Steve Bracks: All Smiles On Scoresby Lie
The Bracks government, worried about the electoral effects of their Scoresby freeway tolls backflip, are spending $9 million of taxpayer funds on advertising in suburban newspapers to defend the decision [See Herald Sun: Toll-road ads blitz marginals].
Let us recap here:
1. In 1999 with most of the outer eastern suburbs seats still held by Liberals, Bracks government minister Peter Batchelor says "construction of the Scoresby Freeway will not be considered during the next four years". Toll funding isn't even considered, as the Bracks government was elected partially on anti-toll campaigning in relation to Citylink. If construction of a tolled Scoresby freeway had begun then, outer Eastern suburbs residents wouldn't still be sitting in traffic snarls on Springvale Road today.
2. In 2001 with a State election coming up and the prospect of winning seats in the outer eastern suburbs, Bracks suddenly finds the money for a Scoresby freeway, and commits himself to The Age, "No toll, no shadow toll…we might have some private-sector involvement in it but not with tolls . . . ". He reiterates this commitment in a direct mail election letter to households all over the outer Eastern suburbs, promising not to toll the Scoresby freeway - at the same time, his staff are writing memos making it clear they intend to do just that, toll the Scoresby freeway.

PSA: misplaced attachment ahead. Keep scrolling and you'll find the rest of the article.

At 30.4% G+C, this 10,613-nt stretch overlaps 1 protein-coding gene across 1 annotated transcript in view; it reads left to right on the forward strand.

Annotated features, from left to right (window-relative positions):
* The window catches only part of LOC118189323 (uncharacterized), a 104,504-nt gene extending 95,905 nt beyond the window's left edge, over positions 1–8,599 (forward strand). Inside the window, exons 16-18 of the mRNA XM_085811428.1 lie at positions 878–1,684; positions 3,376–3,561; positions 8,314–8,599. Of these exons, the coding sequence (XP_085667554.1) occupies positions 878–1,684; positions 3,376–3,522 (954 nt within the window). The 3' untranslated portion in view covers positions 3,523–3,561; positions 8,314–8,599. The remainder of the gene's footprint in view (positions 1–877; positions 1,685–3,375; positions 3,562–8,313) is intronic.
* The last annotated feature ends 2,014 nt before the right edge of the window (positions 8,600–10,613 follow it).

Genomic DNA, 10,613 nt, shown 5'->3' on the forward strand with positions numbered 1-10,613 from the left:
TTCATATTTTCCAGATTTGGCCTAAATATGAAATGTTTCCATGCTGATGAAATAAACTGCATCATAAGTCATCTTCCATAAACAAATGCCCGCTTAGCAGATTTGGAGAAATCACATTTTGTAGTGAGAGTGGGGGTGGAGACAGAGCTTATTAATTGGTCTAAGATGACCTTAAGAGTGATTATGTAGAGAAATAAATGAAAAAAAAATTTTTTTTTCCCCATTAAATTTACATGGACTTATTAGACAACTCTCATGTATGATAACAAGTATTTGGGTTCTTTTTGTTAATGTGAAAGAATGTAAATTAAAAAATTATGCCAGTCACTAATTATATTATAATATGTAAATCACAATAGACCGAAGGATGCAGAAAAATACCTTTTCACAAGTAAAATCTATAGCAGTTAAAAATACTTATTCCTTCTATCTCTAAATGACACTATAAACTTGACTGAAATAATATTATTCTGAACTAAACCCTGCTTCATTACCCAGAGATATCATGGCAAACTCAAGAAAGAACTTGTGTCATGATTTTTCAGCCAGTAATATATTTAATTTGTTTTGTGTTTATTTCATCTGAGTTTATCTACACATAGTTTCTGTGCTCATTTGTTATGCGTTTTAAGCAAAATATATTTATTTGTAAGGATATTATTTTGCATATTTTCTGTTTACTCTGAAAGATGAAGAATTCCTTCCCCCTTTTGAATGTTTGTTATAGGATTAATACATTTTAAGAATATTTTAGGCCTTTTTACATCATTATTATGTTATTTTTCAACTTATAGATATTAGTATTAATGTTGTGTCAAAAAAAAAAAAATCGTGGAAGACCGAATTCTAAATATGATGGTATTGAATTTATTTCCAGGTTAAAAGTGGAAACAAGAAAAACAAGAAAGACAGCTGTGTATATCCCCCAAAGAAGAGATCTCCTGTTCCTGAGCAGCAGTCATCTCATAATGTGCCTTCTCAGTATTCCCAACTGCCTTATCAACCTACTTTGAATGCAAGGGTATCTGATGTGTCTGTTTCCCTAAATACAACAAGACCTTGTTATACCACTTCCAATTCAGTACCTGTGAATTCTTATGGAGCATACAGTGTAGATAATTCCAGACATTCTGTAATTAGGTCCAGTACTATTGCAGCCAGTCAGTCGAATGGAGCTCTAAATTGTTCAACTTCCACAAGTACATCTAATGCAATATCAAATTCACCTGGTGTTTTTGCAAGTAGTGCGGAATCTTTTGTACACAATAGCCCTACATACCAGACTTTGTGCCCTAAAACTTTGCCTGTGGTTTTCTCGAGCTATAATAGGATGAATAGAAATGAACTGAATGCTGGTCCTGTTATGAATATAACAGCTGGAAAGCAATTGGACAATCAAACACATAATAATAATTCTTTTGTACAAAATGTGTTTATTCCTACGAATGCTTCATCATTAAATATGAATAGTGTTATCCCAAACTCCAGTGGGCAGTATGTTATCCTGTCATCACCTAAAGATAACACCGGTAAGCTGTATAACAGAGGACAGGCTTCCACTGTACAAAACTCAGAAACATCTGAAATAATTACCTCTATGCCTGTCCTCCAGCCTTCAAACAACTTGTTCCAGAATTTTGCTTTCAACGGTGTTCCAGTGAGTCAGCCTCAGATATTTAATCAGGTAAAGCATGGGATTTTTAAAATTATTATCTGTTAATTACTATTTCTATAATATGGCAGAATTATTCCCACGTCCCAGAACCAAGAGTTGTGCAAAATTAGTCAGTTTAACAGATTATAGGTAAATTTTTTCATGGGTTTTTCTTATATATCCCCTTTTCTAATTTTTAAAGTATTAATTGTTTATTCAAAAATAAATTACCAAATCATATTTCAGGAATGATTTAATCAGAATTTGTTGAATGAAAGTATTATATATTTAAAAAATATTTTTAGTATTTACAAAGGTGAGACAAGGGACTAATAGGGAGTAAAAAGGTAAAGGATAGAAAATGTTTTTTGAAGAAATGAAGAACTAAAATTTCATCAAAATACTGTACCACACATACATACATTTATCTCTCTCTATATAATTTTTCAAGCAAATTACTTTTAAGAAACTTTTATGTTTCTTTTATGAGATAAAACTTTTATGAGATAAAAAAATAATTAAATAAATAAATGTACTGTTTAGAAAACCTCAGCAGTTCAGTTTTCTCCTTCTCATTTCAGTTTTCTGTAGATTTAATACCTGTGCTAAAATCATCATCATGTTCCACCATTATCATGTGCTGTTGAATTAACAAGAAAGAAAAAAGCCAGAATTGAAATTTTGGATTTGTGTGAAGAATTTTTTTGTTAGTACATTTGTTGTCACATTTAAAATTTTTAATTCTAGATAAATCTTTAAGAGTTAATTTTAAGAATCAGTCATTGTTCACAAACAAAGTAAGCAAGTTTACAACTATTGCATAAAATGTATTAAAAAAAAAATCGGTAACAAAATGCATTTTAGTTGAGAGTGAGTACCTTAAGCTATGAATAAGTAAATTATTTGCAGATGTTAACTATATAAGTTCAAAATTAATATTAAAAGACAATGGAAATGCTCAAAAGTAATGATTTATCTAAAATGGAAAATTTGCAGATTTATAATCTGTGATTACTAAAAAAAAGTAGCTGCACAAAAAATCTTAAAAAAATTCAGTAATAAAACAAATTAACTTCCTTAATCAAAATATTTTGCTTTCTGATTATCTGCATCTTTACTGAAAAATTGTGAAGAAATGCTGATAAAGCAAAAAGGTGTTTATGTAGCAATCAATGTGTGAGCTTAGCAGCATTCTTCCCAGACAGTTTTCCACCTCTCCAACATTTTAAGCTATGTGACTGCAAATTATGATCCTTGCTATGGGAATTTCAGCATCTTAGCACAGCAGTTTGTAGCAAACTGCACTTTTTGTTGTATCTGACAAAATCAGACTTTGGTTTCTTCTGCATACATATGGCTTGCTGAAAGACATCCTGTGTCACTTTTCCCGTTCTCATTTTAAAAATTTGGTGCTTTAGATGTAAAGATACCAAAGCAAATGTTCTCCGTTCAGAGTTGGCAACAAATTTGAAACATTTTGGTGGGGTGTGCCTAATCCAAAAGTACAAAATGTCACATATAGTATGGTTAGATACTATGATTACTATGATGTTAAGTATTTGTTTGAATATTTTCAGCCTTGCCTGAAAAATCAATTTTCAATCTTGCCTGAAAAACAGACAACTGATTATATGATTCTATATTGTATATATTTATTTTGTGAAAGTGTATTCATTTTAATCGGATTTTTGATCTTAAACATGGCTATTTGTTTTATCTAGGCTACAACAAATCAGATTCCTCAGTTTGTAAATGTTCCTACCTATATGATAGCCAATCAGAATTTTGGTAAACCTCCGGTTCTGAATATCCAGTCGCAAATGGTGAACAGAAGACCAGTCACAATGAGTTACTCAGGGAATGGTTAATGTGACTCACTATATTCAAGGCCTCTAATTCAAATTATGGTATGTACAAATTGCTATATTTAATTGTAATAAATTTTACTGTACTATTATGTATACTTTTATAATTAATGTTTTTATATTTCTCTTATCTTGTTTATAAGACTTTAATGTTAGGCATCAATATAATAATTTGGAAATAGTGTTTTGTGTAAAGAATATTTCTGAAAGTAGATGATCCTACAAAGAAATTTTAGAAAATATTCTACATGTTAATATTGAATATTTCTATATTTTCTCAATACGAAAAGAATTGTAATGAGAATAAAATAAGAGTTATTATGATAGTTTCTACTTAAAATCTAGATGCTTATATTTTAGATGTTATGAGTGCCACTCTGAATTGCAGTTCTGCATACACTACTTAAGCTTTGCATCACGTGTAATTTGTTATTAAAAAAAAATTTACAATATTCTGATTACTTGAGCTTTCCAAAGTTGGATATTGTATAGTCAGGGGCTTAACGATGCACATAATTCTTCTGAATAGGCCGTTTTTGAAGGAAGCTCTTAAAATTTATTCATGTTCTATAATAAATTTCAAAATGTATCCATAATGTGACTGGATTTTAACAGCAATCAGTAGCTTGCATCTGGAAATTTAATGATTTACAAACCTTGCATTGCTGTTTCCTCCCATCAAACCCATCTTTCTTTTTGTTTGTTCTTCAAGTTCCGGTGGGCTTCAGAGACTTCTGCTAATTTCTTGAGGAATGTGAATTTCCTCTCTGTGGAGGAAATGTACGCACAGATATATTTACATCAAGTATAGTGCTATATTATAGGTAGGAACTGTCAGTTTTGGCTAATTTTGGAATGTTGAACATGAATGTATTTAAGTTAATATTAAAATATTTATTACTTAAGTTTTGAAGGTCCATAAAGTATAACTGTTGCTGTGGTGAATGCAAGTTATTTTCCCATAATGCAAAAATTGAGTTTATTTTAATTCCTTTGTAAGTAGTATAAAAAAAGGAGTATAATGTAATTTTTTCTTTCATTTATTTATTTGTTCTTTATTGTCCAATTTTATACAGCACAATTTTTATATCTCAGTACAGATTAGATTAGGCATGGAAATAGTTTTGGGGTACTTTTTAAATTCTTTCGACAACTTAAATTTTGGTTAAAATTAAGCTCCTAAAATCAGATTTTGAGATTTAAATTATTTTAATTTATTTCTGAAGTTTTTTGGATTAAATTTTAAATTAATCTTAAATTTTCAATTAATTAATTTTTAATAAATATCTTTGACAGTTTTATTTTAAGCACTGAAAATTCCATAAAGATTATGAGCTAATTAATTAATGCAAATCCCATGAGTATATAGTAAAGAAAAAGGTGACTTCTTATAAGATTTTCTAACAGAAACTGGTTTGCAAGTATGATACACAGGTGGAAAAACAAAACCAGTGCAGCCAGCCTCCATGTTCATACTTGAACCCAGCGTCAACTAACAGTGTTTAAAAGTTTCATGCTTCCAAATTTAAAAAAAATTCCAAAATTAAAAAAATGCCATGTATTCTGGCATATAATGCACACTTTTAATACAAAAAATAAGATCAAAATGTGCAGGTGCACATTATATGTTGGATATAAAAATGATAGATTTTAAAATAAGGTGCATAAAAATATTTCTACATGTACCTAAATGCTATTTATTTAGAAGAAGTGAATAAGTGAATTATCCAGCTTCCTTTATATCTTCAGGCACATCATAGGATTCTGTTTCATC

3. In 2003 with the State election behind him and costs on Fed Square, the Austin Hospital redevelopment, and the Eastern Freeway extension rising dramatically, Bracks reneges on his campaign promise and combines the Eastern Freeway extension project with the Scoresby freeway to make the Mitcham - Frankston tollway, tendering out the entire project to the consortium who expect to receive billions of dollars in tolls over the life of the project. At the same time, construction begins in the Northern suburbs on the $306 million toll-free Craigieburn bypass.
4. In 2004 the Bracks government pass up $500 million in Commonwealth government funding which depended on Eastlink being built toll free. Federal leader Mark Latham gives up hope of winning any seats in the outer eastern suburbs.
4. In 2005, with a state election now less than twelve months away, suddenly Steve Bracks discovers his affinity with the people of the outer eastern suburbs again. The State government spends $9 million on advertising in local papers to help residents forget it's broken promise and Bracks himself turns up to get a photo taken of him smiling with construction workers.
[See Technorati: Steve Bracks; Politics; Melbourne; Roads; Transport; Tolls; Scoresby; Eastlink; Peter Batchelor; Suburbs; Broken Promises; Lies;]